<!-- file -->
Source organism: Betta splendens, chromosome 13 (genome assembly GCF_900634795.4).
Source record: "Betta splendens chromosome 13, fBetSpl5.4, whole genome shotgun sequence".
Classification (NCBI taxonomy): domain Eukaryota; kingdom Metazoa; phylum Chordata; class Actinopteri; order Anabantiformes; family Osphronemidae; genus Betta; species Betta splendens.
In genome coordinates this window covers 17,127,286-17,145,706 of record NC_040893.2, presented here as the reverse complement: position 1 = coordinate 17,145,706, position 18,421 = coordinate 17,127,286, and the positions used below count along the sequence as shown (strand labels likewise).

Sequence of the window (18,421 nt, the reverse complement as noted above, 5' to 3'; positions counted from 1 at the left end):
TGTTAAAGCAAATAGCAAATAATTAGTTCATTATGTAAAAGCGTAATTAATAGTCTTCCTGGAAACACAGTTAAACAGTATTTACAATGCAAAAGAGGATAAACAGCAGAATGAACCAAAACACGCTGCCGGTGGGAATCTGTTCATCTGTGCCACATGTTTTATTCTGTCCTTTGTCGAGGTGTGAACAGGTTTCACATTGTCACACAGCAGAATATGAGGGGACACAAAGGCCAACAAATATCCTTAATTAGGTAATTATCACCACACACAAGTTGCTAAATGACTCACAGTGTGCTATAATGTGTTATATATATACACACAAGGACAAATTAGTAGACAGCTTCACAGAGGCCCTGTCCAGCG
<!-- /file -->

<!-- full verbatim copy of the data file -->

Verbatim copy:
Source organism: Betta splendens, chromosome 13 (genome assembly GCF_900634795.4).
Source record: "Betta splendens chromosome 13, fBetSpl5.4, whole genome shotgun sequence".
Classification (NCBI taxonomy): domain Eukaryota; kingdom Metazoa; phylum Chordata; class Actinopteri; order Anabantiformes; family Osphronemidae; genus Betta; species Betta splendens.
In genome coordinates this window covers 17,127,286-17,145,706 of record NC_040893.2, presented here as the reverse complement: position 1 = coordinate 17,145,706, position 18,421 = coordinate 17,127,286, and the positions used below count along the sequence as shown (strand labels likewise).

Sequence of the window (18,421 nt, the reverse complement as noted above, 5' to 3'; positions counted from 1 at the left end):
TGTTAAAGCAAATAGCAAATAATTAGTTCATTATGTAAAAGCGTAATTAATAGTCTTCCTGGAAACACAGTTAAACAGTATTTACAATGCAAAAGAGGATAAACAGCAGAATGAACCAAAACACGCTGCCGGTGGGAATCTGTTCATCTGTGCCACATGTTTTATTCTGTCCTTTGTCGAGGTGTGAACAGGTTTCACATTGTCACACAGCAGAATATGAGGGGACACAAAGGCCAACAAATATCCTTAATTAGGTAATTATCACCACACACAAGTTGCTAAATGACTCACAGTGTGCTATAATGTGTTATATATATACACACAAGGACAAATTAGTAGACAGCTTCACAGAGGCCCTGTCCAGCG